I thought so as well, and then I actually thought. I didn’t know too much about the Texas disaster, so I checked it out, not a nice thing but to be honest there are so many of these accidents, far, far too many. These accidents of misfortune taking millions of lives over the years not to mention the toll on the environment keep happening. Then I thought about safety, seems that there are hundreds of thousands of people die each year in cars, they still make them; each year there seems to be an airline disaster, they still make aircraft and many thousands are still flying; they still build ships as well. The issue is things we need are usually improved on an ongoing basis. Globally there are many areas and countries who are now getting into underground oil storage, one only has to Google (underground oil storage) to find that China, India, Saudi Arabia, Japan, Norway, Singapore and even England to mention the obvious ones, have and now are now doing it for many reasons, but best you read it..didn’t know anything about Thorium mining either but after a little research, agree that one is a very long shot. Then the vision!; dozens of Cruise ships lined up in the harbor waiting to get docking space so the passengers could leisurely make their way along the beautiful tree lined streets, buying items made from washed up seaweed and recycled tree bark, the town’s people rejoiced in their good fortune, the coffers and treasury were filled to the brim, some overflowing. What do you think the chances of that are? Yeah, I thought so…….
Do the search, expand the thought process and think just a tiny bit bigger….

Anonymous said...

I admit wind is not ''the answer'' I do like the sound of word like "break even" "free as the wind"

The grid need improvement. Is the Nova Scotia grid connected to the rest of Canada? If not what would happen if the big steam plant had a big failure ?

"Smart grid technology" is a new word these days, that the pros understand and the political people probally do not.


Anonymous said...

Our small councils are jumping on the sustainable energy bandwagon without acknowledging Danish, British and German gov. failures. Here we are in little ole Shelb. Co. with a negative carbon footprint, high unemployment, and we're worried about sustainable energy? Where are our priorities - encouraging industrial development, or receiving a pseudo-biosphere status for seasonal eco-tourism? Let NS Power and the NDippers solve the energy debate with smart coal fired plants and nuclear energy, and demand that our municipal councils devote their time in developing a sustainable business climate. ~S.F.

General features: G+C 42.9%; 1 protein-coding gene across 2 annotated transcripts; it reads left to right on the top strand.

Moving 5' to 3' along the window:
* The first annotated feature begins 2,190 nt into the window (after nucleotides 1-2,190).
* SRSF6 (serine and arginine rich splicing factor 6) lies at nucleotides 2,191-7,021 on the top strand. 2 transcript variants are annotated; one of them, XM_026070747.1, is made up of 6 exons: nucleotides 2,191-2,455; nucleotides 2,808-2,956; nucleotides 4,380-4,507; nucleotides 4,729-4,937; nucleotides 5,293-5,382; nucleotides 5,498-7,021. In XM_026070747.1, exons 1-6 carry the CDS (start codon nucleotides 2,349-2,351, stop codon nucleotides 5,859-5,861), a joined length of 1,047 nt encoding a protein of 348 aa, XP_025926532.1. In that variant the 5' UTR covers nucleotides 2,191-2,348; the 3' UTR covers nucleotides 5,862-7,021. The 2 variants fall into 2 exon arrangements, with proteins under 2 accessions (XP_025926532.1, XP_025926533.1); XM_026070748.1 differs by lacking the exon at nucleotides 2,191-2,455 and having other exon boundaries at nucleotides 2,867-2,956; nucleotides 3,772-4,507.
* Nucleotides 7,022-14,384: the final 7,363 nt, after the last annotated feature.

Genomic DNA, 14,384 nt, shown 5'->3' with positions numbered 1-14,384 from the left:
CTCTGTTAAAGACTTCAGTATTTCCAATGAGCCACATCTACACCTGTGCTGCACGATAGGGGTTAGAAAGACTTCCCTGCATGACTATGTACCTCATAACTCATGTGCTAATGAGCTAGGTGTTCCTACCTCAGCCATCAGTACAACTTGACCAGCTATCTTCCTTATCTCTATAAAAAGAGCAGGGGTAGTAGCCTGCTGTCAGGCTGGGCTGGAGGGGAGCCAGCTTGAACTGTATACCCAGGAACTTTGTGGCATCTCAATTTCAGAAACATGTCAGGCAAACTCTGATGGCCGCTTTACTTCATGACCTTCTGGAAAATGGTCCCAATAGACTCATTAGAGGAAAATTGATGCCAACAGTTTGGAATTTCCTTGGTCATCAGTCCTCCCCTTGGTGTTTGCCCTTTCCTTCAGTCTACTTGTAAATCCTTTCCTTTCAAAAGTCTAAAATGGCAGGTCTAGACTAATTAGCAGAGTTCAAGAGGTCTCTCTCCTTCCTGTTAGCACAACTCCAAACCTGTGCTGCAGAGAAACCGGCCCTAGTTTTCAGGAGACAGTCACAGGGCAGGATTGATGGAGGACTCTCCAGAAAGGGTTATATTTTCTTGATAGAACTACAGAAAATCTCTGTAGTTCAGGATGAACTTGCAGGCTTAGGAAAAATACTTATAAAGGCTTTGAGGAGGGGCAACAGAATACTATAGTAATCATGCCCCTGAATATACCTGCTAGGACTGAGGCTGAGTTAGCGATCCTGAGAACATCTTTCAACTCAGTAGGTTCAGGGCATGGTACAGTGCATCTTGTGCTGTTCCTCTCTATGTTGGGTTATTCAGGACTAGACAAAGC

Anonymous said...

"I now find many environmental groups have drifted into self-serving cliques with narrow vision and rigid ideology...and many environmentalists are showing signs of elitism, left-wingism and downright eco-facism." Patrick Moore, PhD in Ecology, ex-Greenpeace founder, current Green Spirit founder. He protested against nuclear plants in the 70's, but now believes they're the future in a clean, safe energy source. Goes to show you can teach an old dog new tricks!~S.F.

Anonymous said...

The Coast Guard has come out of its long sleep! If you're searching for more info on Lockeport's newly adopted guru go to: Storm Cunningham. ~S.F.

Anonymous said...

There can be new smart GRID technology that allows one area to share power/electricity with other areas. If the wind is not blowing here, it might be blowing somewhere else. Their over-production of electricity would go to the area where the wind is not blowing. They need to get away from coal and the carbon based electricity production. They need smarter grid technology.
The wind is blowing really good today, along the coast and in Ohio.
Jim K.

Anonymous said...


Anonymous said...

11:37 Ralph's column shows that many are questioning NS Power's drive on windfarms and the tune to which the NDP are going to subsidize their new playgrounds at the expense of the consumers/taxpayers. The business section reported on the problems the companies are having funding the three large windfarms that are currently on their drawing boards - Digby Neck included. It doesn't take an MBA to realize it will be the citizens of the province who will be paying for this folly for years to come. - S. Fry